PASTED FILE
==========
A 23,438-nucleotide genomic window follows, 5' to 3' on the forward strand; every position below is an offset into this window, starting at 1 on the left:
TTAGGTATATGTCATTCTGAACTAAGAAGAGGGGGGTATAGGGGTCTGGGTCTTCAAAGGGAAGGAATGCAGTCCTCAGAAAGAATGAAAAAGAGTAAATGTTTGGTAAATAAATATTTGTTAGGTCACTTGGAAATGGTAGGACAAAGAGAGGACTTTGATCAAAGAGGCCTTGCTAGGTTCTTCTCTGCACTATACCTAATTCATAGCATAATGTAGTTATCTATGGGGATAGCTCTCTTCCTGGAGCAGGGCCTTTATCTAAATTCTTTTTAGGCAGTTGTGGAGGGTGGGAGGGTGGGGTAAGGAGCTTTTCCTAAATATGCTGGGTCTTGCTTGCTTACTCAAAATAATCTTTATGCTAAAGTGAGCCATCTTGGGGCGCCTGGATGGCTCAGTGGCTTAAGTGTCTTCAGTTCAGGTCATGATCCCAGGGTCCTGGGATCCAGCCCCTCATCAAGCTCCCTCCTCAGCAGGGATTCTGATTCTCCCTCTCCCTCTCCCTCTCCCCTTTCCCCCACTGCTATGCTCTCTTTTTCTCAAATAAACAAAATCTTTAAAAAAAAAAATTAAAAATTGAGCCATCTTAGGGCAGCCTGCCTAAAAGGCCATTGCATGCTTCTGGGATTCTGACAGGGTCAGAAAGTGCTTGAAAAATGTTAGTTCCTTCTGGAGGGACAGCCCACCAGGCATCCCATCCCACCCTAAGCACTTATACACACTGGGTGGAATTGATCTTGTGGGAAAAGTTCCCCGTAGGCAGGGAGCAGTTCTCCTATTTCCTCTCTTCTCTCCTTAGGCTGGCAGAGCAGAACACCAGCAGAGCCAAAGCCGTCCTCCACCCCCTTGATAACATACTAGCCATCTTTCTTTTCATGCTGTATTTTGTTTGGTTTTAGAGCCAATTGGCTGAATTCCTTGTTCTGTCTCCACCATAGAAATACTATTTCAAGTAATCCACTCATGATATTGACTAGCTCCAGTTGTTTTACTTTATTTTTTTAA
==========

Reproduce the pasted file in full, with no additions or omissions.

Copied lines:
A 23,438-nucleotide genomic window follows, 5' to 3' on the forward strand; every position below is an offset into this window, starting at 1 on the left:
TTAGGTATATGTCATTCTGAACTAAGAAGAGGGGGGTATAGGGGTCTGGGTCTTCAAAGGGAAGGAATGCAGTCCTCAGAAAGAATGAAAAAGAGTAAATGTTTGGTAAATAAATATTTGTTAGGTCACTTGGAAATGGTAGGACAAAGAGAGGACTTTGATCAAAGAGGCCTTGCTAGGTTCTTCTCTGCACTATACCTAATTCATAGCATAATGTAGTTATCTATGGGGATAGCTCTCTTCCTGGAGCAGGGCCTTTATCTAAATTCTTTTTAGGCAGTTGTGGAGGGTGGGAGGGTGGGGTAAGGAGCTTTTCCTAAATATGCTGGGTCTTGCTTGCTTACTCAAAATAATCTTTATGCTAAAGTGAGCCATCTTGGGGCGCCTGGATGGCTCAGTGGCTTAAGTGTCTTCAGTTCAGGTCATGATCCCAGGGTCCTGGGATCCAGCCCCTCATCAAGCTCCCTCCTCAGCAGGGATTCTGATTCTCCCTCTCCCTCTCCCTCTCCCCTTTCCCCCACTGCTATGCTCTCTTTTTCTCAAATAAACAAAATCTTTAAAAAAAAAAATTAAAAATTGAGCCATCTTAGGGCAGCCTGCCTAAAAGGCCATTGCATGCTTCTGGGATTCTGACAGGGTCAGAAAGTGCTTGAAAAATGTTAGTTCCTTCTGGAGGGACAGCCCACCAGGCATCCCATCCCACCCTAAGCACTTATACACACTGGGTGGAATTGATCTTGTGGGAAAAGTTCCCCGTAGGCAGGGAGCAGTTCTCCTATTTCCTCTCTTCTCTCCTTAGGCTGGCAGAGCAGAACACCAGCAGAGCCAAAGCCGTCCTCCACCCCCTTGATAACATACTAGCCATCTTTCTTTTCATGCTGTATTTTGTTTGGTTTTAGAGCCAATTGGCTGAATTCCTTGTTCTGTCTCCACCATAGAAATACTATTTCAAGTAATCCACTCATGATATTGACTAGCTCCAGTTGTTTTACTTTATTTTTTTAA